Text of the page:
New Report on Northeast Groundfishing Industry shows that Fleets are Shrinking, Crew Positions are Disappearing, but Revenues are Increasing

Posted by erik devaney

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Groundfishing, or the catching of fish that swim near the ocean’s bottom, was one of the first colonial industries in the New World. For over 400 years, New England groundfishermen have been making a living pulling up cod, haddock, flounders, redfish and other bottom-dwelling species. However, a new report from the NOAA’s Northeast Fisheries Science Center at Woods Hole, MA, shows that the centuries-old industry is undergoing some major changes.

Last year marked the first full year of New England groundfishing under Amendment 16 to the Northeast Multispecies Fishery Management Plan. The controversial amendment established a catch share management system and included the implementation of annual catch limits and new accountability measures.

“The biggest effect that appears directly attributable to Amendment 16 is an end to a sustained period of overfishing in the groundfish fishery,” Andrew Kitts told New England Post. Kitts, an NOAA economist, is one of the author’s of the new report. “In terms of the effect on social/economic aspects, they are higher total revenues, fewer landings, fewer trips and fewer vessels. This translates to possibly better economic performance in terms of less effort (at presumably less cost) to get higher revenues.”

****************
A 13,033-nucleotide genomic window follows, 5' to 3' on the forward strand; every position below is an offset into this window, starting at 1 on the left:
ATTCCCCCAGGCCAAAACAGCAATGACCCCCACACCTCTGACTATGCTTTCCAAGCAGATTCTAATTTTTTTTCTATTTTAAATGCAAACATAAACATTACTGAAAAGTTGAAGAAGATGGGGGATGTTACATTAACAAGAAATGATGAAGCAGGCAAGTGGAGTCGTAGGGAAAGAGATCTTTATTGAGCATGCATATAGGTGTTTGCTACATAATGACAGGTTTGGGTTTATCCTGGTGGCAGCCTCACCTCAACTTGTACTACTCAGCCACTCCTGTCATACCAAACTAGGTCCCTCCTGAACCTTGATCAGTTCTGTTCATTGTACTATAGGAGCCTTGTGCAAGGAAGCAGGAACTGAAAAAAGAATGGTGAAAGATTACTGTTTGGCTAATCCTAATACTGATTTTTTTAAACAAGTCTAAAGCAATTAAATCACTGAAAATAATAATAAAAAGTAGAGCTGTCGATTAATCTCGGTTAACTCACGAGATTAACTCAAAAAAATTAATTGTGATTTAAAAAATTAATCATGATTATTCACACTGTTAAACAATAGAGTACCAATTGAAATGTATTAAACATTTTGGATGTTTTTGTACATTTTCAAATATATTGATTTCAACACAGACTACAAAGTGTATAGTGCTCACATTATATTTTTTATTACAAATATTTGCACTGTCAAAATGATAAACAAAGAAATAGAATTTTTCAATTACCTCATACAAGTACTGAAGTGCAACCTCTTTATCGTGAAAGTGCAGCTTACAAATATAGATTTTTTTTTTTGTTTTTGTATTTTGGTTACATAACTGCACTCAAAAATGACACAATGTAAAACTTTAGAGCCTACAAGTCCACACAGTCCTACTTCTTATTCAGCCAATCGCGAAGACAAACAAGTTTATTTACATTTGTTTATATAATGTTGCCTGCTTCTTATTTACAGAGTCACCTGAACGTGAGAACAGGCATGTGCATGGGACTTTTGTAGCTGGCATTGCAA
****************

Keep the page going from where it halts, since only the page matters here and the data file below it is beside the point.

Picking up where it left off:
However, while groundfishing revenues are climbing, groundfishing jobs are disappearing. As Kitts stated, “While some vessel owners may be doing better economically (and, on average, most are), there appear to be fewer opportunities for crew.”

This fact seems to indicate that unemployment in the fishing industry is rising as a result of Amendment 16. But as Kitts commented, the NOAA does not directly track employment in the fishing industry. Instead, they estimate the amount of crew required based on the number of vessels, the number of trips and the time spent fishing in the groundfishery.

“The number of opportunities to crew a groundfish vessel does not directly translate to crew income or even activity, which can be influenced by many factors including cost sharing and pay agreements and whether crew found other work in other fisheries,” Kitts told New England Post.

As a whole, New England’s groundfishing industry is shifting towards a state of greater consolidation. Top-earning vessels are increasingly bringing in higher concentrations of revenues, as revenues are becoming consolidated on fewer vessels. According to Kitts, however, this consolidation trend has little to do with Amendment 16: “For the most part, both consolidation of groundfish revenues on to the vessels with the most history of fishing for these species — as well as the declines in effort — have been ongoing in tandem for a number of years and are not new features of management under Amendment 16.”

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Posted by erik devaney on Sep 24 2011. Filed under Featured - For home page featured article, General. You can follow any responses to this entry through the RSS 2.0. You can leave a response or trackback to this entry

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